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Bill Gates Downplays Uganda Proposal


Microsoft chairman and global health philanthropist Bill Gates said in a recent interview that it's the stigma against men who have sex with men more than the proposed "kill the gays" bill in Uganda that really has him concerned.

Gates told The Seattle Times he wouldn't "overly focus" on the law when considering the HIV prevention and treatment efforts he funds in Africa.

The Uganda bill, if passed, is widely expected to hinder, if not outright ban, HIV and AIDS prevention organizations working in the country.

The exchange between Gates and the Times appears below.

The Seattle Times: Looking at health efforts in Africa, such as HIV prevention and treatment, are you concerned about the Ugandan anti-homosexuality bill, and have you spoken to anyone there about it?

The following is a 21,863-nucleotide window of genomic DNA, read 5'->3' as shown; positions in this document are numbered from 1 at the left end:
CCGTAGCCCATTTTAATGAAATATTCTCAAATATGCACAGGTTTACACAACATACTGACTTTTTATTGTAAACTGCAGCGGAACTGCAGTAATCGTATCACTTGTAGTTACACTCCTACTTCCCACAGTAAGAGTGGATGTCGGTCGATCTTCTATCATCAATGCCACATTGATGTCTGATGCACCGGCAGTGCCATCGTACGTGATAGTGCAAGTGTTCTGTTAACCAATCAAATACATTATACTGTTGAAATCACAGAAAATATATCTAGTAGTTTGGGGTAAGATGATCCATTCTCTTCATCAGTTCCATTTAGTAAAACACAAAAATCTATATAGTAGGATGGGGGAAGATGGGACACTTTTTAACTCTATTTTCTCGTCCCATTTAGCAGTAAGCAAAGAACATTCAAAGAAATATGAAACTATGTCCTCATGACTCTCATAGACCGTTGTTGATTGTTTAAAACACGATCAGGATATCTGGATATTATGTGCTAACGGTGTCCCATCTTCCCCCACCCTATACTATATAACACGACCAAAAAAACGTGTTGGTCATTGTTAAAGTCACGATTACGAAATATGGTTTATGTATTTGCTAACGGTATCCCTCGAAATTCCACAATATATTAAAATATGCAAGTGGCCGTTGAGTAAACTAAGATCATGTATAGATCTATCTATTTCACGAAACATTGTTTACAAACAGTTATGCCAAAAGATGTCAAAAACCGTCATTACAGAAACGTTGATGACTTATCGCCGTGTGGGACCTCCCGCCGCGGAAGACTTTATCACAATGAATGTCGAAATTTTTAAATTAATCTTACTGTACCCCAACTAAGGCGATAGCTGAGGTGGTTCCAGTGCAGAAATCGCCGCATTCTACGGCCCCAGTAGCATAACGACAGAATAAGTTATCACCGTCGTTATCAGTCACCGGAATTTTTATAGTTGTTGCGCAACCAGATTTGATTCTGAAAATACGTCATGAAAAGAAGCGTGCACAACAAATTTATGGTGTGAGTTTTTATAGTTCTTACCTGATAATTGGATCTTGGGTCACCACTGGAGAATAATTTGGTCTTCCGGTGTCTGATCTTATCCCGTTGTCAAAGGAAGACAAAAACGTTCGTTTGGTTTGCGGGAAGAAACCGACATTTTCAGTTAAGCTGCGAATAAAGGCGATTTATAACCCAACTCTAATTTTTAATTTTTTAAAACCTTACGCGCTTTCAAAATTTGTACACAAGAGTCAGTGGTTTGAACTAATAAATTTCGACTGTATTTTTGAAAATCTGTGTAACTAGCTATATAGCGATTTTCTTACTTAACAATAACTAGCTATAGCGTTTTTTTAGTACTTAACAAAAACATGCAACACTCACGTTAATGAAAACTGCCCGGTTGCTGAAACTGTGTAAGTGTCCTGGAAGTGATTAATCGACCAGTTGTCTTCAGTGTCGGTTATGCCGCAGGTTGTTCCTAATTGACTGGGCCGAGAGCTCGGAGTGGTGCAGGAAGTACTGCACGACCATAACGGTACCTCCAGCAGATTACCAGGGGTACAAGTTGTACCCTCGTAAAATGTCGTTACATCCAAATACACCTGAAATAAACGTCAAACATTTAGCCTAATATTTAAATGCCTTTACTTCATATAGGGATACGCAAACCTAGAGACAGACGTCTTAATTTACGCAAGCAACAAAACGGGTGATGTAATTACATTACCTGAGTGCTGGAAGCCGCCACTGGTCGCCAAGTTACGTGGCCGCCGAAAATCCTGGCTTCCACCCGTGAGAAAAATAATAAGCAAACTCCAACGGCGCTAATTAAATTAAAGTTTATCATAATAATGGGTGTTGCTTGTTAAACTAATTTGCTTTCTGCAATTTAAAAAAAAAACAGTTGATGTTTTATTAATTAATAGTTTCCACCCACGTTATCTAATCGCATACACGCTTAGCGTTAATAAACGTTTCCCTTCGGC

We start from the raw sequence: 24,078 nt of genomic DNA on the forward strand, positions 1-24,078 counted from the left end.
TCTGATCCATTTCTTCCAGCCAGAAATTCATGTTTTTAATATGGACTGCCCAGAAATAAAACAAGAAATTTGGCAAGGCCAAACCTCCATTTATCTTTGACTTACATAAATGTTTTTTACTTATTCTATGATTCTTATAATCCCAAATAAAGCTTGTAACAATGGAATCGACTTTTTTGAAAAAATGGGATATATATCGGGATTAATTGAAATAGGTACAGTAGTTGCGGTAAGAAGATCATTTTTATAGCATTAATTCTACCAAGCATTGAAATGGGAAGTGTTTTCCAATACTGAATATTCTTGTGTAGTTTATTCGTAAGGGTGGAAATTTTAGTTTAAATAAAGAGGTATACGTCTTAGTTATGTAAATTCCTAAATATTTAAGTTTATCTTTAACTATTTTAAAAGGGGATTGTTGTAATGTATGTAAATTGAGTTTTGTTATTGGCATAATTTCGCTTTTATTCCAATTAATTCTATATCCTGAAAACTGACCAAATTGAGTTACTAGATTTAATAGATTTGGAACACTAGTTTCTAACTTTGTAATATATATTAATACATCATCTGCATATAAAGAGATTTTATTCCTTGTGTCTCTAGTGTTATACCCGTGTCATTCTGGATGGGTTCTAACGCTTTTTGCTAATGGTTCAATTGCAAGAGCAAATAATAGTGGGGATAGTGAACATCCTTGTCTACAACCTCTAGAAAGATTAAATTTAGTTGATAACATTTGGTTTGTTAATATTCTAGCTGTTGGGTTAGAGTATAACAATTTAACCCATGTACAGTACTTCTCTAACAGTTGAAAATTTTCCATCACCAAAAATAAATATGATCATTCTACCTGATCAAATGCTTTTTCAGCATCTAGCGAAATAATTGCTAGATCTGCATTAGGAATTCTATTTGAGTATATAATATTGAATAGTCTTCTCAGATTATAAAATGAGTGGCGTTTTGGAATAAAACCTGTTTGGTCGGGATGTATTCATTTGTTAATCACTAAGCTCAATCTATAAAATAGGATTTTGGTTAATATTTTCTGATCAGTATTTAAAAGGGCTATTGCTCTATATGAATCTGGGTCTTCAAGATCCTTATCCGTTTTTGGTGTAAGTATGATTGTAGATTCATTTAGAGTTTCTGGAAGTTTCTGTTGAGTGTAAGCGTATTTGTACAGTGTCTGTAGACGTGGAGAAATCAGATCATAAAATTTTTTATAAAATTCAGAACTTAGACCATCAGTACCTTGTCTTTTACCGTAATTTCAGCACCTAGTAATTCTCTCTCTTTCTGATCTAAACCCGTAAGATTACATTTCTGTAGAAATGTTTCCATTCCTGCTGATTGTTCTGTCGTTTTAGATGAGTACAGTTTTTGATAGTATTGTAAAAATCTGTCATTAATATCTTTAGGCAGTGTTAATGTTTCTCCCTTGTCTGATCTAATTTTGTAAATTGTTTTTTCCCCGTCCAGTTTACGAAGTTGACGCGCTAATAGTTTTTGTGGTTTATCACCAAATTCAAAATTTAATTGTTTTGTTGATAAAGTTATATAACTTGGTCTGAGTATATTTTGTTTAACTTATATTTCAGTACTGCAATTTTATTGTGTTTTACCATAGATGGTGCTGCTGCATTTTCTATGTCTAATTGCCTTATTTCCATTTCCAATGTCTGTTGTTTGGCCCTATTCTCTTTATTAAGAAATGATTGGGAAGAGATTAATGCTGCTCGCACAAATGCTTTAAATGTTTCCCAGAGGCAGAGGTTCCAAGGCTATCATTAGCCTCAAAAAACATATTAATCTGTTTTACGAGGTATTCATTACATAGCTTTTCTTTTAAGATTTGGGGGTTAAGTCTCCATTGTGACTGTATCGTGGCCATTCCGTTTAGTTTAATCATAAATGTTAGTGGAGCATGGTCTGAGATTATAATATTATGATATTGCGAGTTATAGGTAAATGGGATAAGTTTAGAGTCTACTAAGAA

Gates: The spread of AIDS is a huge problem and obviously we're very involved. I talk in my letter about the great success with this male circumcision effort, and preventative drug trials. There's a tendency to think in the U.S. just because a law says something that it's a big deal. In Africa if you want to talk about how to save lives, it's not just laws that count. There's a stigma no matter what that law says, for sex workers, men having sex with men, that's always been a problem for AIDS. It relates to groups that aren't that visible. AIDS itself is subject to incredible stigma. Open involvement is a helpful thing. I wouldn't overly focus on that. In terms of how many people are dying in Africa, it's not about the law on the books; it's about getting the message out and the new tools.

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